Eighth Generation You already have met Jim and Mae (my Nana & Pampa) in 3 blogs that are archived and can be reached from this page. They include their wedding, the sea captain’s exploits and since there are more stories to tell, I will take the liberty of doing just that!
First a post script to the story of “Cable or Catch” from a transcribed audio tape made by Jim’s son Robert:
“Owners responsible made the captain deduct the expenses of ship’s lost gear, food, etc. One time off the coast, Georges Bank a little further south, trawling, they pulled the Atlantic cable, nets were snarled, James as Captain ordered crew to take an axe and cut the cable, men refused one by one, James took the axe and cut the cable, saving the equipment to the tune of several thousands of dollars. Saved the trip. He couldn’t say it was mutiny.”
Also: “ he told me, regretfully of being in a hayfield, cutting, saw a fox cross the meadow to the shore, ran down with a pitchfork, killed the fox and always regretted it (no reason why he should have, but he did.)
And the first time he ever heard his father swear: Lenley had a cow, very young and temperamental, Sunday morning James was in the barn to milk the cow, got half a pail of milk when she put her foot in the pail, kicked James and sent him flying into a pile of manure, he swore like nothing ever heard before, said she can’t get away with that, went back in and milked the cow.
AND I RECALL:
Mae Estelle (Nickerson) VanAmburg, my Nana Van, was a very unusual woman. She was erect in posture, even in her old age. Calm of nature I never ever heard a cross word from her - rather a mild reproof - (to her son) “now . . . Robert.” or a nod of her head, and that was all that was ever required. We used to play duets on the piano and sing our hearts out - “Oh where have you been, Billy Boy, Billy Boy - - oh where have you been Charming Billy? I have been to seek a wife, she’s the darling of my life - she’s a young thing but cannot leave her mother”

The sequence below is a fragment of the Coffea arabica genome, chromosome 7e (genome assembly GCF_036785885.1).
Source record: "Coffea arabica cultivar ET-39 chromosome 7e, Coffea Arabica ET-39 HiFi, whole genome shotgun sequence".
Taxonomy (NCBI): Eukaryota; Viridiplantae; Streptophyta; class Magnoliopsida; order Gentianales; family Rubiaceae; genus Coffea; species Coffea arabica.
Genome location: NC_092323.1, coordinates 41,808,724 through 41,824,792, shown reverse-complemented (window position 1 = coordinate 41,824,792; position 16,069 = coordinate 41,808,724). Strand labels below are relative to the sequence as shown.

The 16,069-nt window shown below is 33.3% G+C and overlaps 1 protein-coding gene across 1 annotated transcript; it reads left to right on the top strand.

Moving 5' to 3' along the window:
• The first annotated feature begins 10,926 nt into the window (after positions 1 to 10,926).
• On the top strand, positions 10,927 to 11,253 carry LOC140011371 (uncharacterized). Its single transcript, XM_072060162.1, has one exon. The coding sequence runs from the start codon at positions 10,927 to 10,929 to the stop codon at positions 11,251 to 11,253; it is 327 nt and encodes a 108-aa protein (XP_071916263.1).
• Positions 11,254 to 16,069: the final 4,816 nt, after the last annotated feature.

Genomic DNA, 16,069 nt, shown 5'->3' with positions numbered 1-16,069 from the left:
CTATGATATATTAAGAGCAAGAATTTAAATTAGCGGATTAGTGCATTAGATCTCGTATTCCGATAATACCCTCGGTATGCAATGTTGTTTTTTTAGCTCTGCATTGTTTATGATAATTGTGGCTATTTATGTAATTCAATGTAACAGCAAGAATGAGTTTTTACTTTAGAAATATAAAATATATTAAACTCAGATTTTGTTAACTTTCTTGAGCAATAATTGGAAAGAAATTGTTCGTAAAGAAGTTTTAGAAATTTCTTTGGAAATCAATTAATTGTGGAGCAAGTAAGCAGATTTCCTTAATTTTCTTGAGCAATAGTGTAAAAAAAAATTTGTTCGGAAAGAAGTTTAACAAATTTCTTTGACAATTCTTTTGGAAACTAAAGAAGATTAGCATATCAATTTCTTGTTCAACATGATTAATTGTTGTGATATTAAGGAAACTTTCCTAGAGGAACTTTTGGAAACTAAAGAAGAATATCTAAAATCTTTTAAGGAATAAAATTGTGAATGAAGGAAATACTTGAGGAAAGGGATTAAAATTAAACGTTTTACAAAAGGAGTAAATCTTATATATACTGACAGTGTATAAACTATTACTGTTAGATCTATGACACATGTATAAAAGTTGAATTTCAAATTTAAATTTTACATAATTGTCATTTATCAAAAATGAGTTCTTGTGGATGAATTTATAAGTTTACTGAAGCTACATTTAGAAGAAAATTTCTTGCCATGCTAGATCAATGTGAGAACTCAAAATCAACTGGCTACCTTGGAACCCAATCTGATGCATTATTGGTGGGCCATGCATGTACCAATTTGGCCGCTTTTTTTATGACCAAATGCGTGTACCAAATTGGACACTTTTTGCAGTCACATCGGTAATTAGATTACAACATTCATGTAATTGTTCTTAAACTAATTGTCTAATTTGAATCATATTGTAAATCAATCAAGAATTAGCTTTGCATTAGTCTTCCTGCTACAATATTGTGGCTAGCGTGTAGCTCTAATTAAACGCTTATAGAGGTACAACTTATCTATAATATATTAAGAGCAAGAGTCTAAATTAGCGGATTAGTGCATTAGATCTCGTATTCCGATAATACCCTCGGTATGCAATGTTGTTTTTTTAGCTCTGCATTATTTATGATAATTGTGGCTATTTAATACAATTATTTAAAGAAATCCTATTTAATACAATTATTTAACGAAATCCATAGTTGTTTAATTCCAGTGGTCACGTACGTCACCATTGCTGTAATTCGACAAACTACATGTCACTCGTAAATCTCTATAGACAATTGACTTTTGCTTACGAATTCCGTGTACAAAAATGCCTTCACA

The Nova Scotia and Massachusetts families often visited back and forth and Nana and Pampa made their home with us in Medford, Massachusetts on two occasions. Their Cape Sable Island property was home to three generations (J.L. & Ruth Nickerson, Mae & Jim VanAmburg, and upon his retirement, my father & mother, Robert & Gladys VanAmburg, whose story will follow.
But back to Mae: An adventure when a younger woman, as told in a letter from her father (J.L. Nickerson to his wife Ruth when she was away assisting in the birth of a new grandchild):
“I arived home on Tuesday in time to put up the Mail and May was glad to see me as the office work took all her time she got along all right with but very few mistakes one thing she did do she not only put the money order money in the Bank but all I had with it She thought that all that was in the safe belonged to the money order business but as it happened she had payed some Money orders so I was able to balance the account.”Interesting because it is a very small vignette of family life and I have recently received more family letters with mini-looks at life as it was in the first quarter of the 20th century on Cape Sable Island in Nova Scotia.
“ Jim (Mae’s husband) came home Friday evening an all the Crew left to spend Christmas no doubt he will lose 2 or 3 days fishing on account of it. . . . . dont worry about the work home if May wants the help I will get it “